Grin and share it
Dorothy Gohl holds up a photo of her with the love of her life, Chuck Dempsey, who died in October, during one of their many lake adventures. She wrote to The Press to request some of his Ghastly Groaners be printed as one of his last wishes.
Dorothy Gohl, of Coeur d'Alene, giggles as she talks about how she and the love of her life, Chuck Dempsey, who died in October, used to love reading the Ghastly Groaner in The Press. She's seen here in her home Monday.
Staff Writer | February 23, 2021 1:08 AM
Every day, Dorothy Gohl and the love of her life, Chuck Dempsey, would spend a couple hours at lunchtime poring over newspapers.
They swapped interesting stories and had fulfilling discussions about current events.
"We did everything together," Gohl said Monday. "We both read the paper together."
And they always giggled, chuckled, raised their eyebrows and rolled their eyes at one particular daily piece in The Press — the Ghastly Groaner.
"He got hooked on the Groaner," she said. "He really, really looked forward to that. It would be something we'd laugh about or ponder about or always talked about. Even through the day, something might come up and we'd say, 'Remember that at noon, what we read?'"
Gohl wrote to The Press in January, a few months after Dempsey died on Oct. 23. She requested that some of Dempsey's own Groaners be printed as a way of fulfilling one of his wishes.
"Chuck always wanted to have his Groaners published and always looked for them first in your paper," Gohl wrote to The Press in her flowery cursive. "He so enjoyed them."
Dempsey and Gohl's love story started later in their lives after they had known each other as neighbors. Dempsey always made sure Gohl had fresh flowers around her and planted beautiful yellow roses in her yard so she would think of him and be surrounded by their lovely perfume when they bloomed. Gohl always made sure Dempsey had a delicious meal and a clean home, as well as a friend to share life with. The couple loved to go dancing at the Eagles, had a home built together and worked on a beautifully landscaped yard, much thanks to Dempsey's masterful masonry abilities.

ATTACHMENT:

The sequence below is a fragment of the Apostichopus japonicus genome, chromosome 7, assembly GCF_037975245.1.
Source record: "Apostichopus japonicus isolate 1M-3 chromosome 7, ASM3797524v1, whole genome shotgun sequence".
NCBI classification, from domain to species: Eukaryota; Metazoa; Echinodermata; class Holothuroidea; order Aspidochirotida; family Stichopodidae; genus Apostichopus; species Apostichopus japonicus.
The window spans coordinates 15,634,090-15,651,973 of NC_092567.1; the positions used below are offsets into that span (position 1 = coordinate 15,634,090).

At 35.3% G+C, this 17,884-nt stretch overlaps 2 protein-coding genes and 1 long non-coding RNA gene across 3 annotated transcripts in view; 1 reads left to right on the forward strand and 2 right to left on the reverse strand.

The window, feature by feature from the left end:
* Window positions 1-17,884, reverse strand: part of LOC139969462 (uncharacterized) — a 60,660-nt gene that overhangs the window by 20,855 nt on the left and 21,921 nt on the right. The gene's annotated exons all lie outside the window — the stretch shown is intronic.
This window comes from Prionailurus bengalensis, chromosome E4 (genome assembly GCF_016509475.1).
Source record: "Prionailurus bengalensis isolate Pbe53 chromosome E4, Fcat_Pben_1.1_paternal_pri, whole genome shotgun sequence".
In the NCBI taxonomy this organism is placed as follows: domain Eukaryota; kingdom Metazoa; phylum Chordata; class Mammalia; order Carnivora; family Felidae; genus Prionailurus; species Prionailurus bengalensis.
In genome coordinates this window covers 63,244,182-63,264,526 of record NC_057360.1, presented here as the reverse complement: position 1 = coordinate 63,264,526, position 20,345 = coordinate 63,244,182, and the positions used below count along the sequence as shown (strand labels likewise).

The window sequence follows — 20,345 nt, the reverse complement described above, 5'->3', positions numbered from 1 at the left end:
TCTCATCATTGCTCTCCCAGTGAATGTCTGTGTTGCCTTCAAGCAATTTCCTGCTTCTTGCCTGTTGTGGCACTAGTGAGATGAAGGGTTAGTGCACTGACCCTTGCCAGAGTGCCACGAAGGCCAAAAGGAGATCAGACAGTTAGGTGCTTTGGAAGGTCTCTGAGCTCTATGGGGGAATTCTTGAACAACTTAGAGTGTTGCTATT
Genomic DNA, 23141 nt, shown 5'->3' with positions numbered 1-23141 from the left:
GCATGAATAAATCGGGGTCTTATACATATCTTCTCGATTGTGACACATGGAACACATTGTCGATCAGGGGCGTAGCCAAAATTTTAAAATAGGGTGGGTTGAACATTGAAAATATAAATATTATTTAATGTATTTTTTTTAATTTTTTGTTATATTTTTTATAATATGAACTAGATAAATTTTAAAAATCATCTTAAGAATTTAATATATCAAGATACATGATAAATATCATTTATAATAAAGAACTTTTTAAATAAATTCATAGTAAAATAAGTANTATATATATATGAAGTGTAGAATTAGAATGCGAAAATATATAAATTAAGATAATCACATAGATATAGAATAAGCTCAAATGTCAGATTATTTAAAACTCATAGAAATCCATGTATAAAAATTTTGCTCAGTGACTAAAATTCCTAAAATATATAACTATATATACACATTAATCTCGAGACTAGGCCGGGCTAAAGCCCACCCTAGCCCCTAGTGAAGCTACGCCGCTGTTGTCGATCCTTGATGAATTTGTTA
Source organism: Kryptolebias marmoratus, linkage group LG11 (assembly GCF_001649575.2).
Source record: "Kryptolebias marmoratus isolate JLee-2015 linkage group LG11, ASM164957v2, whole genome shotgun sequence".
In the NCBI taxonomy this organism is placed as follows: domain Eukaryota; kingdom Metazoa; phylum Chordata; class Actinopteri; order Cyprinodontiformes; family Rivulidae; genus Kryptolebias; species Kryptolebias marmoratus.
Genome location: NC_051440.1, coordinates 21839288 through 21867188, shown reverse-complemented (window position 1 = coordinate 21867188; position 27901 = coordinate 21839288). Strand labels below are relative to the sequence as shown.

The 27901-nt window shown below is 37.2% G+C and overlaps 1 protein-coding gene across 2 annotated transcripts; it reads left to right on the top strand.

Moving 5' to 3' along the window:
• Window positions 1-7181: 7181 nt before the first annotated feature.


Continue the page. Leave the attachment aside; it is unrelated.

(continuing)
"We were like two peas in a pod," Gohl said. "Until I found Chuck, I thought I'd never, never, never find Prince Charming."
Kindness and good humor were staples of their relationship. They were in love, and they never passed up a chance to laugh when the Groaner tickled their funny bones.
"A lot of times you don't get it, a lot of times you really get it and it really is something that takes you away from reality, so to speak," Gohl said.
The Ghastly Groaner was given life on Dec. 1, 2017 when then-City Editor Maureen Dolan brought the idea to Managing Editor Mike Patrick, who is known to enjoy wordplay and really good bad jokes (and really bad bad jokes!). Dolan said he loved the idea.
"People who love it really, really love it," Dolan said.
She said the "Ghastly Groaner" is something that she grew up with in New Jersey years ago, listening to the radio in the kitchen with her family during breakfast.
"We all stopped talking and paid attention when they announced the 'Ghastly Groaner,'" Dolan said. "They were pretty bad jokes, but we laughed so hard. It was a good memory."
Dolan said she realized a little bright spot could go a long way in this polarizing era.
"Feeling at odds with one another as human beings isn’t uncommon," she said. "It just felt like we were so angry, the anger felt a little louder to me, personally."
She was reminded of those mornings with her family, waiting for the Groaner and the joy it brought.
"The funny thing about a bad joke is it's like an inside joke. We all know it's really bad," Dolan said. "We're laughing at something totally silly, and I just felt like we needed some of that."
Through the years, readers have sent messages sharing what the Groaner means to them.
"I have never seen a newspaper with a daily Ghastly Groaner, or joke like the CDA Press," Lynn Olson wrote in 2019. "I hope it never goes away! With all the 'news' we are bombarded with every day, it is just a little something I look for in each issue. I even cut them out and send them to my grandkids in Oregon and North Carolina … so they don't just stay local! Thanks again. Keep up the good work!"
"I love puns and really appreciate the new Ghastly Groaner section in the paper," Eric Shofner wrote in January 2020. "Thank You for sharing this with us! Keep 'em coming!"
The Groaner has some hilarious frequent contributors — Bill Manning of Coeur d'Alene, who sends "Today's Offering;" Bob Ridout, whose letters are always handwritten on lined yellow notepad paper; and even Press columnist Sholeh Patrick are known to send some good ones.
"Laughter is the Best Medicine" is Reader's Digest's compilation of funnies, and the title couldn't be truer.
Same with the Ghastly Groaner. Yes, it can be ghastly. Most often it evokes grins, with occasional groans or grumbles, and even sometimes guffaws.
But it serves its purpose, providing a dose of humor's medicine, cracking smiles and connecting hearts on a daily basis. Send those good bad jokes to email@example.com and contribute to the tradition.
In honor of Dempsey, here are a few of his funnies, as submitted by Gohl:
"Growing old is mandatory; growing up is optional."
"Forget about health food. I need all the preservatives I can get."
"Growing old is, when you fall down, you wonder what else you can do while you're down there."
"It's frustrating when you know all the answers, but nobody bothers to ask you the questions."